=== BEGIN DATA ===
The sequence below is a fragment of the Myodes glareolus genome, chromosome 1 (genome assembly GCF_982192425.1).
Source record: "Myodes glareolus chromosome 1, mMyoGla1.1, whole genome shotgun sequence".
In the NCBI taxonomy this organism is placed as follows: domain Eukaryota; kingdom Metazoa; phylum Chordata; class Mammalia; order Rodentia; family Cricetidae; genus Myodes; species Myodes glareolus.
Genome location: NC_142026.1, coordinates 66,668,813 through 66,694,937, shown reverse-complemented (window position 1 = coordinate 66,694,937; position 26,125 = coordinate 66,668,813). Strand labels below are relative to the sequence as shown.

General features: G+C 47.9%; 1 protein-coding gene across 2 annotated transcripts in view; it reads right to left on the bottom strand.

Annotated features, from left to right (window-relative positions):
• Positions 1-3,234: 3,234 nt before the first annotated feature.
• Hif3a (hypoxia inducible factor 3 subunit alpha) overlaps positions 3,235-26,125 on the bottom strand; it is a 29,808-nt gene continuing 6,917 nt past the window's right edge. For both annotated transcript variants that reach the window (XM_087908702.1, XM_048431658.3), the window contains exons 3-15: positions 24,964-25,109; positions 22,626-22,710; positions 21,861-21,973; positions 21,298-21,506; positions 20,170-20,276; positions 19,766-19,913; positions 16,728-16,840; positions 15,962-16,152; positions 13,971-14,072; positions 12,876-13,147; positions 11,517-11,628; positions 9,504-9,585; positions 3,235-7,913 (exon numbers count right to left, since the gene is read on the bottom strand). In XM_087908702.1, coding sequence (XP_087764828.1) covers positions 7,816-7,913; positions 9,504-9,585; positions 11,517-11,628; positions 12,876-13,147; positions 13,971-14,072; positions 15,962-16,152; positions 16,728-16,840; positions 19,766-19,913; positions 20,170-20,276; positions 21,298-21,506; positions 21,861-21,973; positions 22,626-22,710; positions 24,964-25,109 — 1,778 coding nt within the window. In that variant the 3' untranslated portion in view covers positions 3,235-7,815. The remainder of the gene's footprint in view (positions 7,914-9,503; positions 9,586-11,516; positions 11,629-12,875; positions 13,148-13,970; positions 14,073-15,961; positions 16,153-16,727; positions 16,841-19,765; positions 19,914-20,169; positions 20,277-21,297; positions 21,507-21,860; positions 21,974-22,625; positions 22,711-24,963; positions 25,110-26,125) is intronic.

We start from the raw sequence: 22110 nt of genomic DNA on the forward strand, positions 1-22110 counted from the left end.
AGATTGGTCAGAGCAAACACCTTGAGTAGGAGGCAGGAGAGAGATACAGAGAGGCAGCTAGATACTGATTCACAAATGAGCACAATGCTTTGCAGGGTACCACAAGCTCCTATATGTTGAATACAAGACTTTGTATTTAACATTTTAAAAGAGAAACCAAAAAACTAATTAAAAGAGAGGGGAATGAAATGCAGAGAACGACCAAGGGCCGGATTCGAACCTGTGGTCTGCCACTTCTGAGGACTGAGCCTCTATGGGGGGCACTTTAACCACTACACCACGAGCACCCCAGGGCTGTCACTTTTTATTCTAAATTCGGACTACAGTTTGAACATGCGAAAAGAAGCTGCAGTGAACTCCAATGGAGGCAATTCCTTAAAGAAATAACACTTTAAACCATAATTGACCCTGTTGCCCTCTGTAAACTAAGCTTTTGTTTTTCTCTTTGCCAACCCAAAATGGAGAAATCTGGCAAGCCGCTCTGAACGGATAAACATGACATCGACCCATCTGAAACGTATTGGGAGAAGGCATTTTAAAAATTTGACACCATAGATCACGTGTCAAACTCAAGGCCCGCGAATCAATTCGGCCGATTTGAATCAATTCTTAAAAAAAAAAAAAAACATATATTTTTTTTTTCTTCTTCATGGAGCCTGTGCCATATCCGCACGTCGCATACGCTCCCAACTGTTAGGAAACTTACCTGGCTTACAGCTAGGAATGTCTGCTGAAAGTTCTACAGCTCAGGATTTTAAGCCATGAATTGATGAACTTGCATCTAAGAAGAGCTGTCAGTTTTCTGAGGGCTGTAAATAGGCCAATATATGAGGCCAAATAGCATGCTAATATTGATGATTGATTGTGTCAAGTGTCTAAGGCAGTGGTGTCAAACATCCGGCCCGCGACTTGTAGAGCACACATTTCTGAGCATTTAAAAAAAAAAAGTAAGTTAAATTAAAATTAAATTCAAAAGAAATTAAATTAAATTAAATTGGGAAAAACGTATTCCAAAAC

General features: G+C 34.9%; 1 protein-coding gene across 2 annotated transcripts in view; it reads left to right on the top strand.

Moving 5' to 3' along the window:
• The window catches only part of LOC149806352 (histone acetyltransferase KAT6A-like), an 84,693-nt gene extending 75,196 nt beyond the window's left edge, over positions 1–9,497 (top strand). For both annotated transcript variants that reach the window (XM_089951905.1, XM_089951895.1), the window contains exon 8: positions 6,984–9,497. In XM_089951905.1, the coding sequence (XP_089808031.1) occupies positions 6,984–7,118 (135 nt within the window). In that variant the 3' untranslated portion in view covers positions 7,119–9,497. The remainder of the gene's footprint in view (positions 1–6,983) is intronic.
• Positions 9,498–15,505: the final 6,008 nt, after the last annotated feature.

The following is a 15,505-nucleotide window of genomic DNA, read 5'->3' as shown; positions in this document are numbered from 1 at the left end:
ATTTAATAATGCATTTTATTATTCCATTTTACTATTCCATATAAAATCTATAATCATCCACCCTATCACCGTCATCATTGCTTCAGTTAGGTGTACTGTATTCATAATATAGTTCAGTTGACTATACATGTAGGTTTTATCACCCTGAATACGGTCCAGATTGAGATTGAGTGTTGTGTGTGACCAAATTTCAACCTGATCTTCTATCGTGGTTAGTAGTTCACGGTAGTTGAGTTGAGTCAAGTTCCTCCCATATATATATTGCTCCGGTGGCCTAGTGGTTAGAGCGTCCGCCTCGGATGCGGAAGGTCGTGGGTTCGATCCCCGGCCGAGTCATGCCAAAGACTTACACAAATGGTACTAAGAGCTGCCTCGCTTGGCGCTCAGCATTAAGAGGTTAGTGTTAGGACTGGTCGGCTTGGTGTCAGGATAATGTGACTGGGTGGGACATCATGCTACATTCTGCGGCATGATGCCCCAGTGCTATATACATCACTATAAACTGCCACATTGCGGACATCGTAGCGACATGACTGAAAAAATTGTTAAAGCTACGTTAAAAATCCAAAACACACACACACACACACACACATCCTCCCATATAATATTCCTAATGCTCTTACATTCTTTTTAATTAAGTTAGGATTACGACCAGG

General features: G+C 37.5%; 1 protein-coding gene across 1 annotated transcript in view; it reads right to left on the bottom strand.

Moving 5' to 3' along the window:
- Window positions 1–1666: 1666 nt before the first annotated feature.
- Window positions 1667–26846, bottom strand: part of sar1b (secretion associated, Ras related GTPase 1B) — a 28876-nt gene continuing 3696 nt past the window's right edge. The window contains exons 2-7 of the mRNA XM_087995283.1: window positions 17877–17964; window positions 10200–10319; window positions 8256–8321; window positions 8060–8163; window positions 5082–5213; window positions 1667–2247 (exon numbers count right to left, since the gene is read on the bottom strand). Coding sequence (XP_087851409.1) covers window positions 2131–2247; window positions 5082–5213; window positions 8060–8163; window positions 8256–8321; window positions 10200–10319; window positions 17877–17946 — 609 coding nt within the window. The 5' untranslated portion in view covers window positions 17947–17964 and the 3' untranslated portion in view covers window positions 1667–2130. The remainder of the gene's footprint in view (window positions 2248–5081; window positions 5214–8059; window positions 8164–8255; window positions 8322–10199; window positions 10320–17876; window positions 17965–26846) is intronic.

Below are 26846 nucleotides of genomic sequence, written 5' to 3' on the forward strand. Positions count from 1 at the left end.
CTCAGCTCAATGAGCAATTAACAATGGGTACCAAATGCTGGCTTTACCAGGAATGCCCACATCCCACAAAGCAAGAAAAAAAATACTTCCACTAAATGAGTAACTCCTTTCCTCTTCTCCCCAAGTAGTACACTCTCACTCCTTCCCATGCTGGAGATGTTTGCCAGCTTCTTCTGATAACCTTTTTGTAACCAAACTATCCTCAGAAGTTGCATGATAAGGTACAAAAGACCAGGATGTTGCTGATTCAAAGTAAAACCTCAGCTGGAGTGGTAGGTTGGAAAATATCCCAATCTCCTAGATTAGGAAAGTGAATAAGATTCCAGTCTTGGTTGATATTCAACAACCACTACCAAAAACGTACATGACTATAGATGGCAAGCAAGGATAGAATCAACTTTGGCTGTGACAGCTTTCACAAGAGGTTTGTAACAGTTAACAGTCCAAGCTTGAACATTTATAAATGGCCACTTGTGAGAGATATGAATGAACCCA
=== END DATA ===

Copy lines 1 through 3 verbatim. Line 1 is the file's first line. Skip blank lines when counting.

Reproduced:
The sequence below is a fragment of the Myodes glareolus genome, chromosome 1 (genome assembly GCF_982192425.1).
Source record: "Myodes glareolus chromosome 1, mMyoGla1.1, whole genome shotgun sequence".
In the NCBI taxonomy this organism is placed as follows: domain Eukaryota; kingdom Metazoa; phylum Chordata; class Mammalia; order Rodentia; family Cricetidae; genus Myodes; species Myodes glareolus.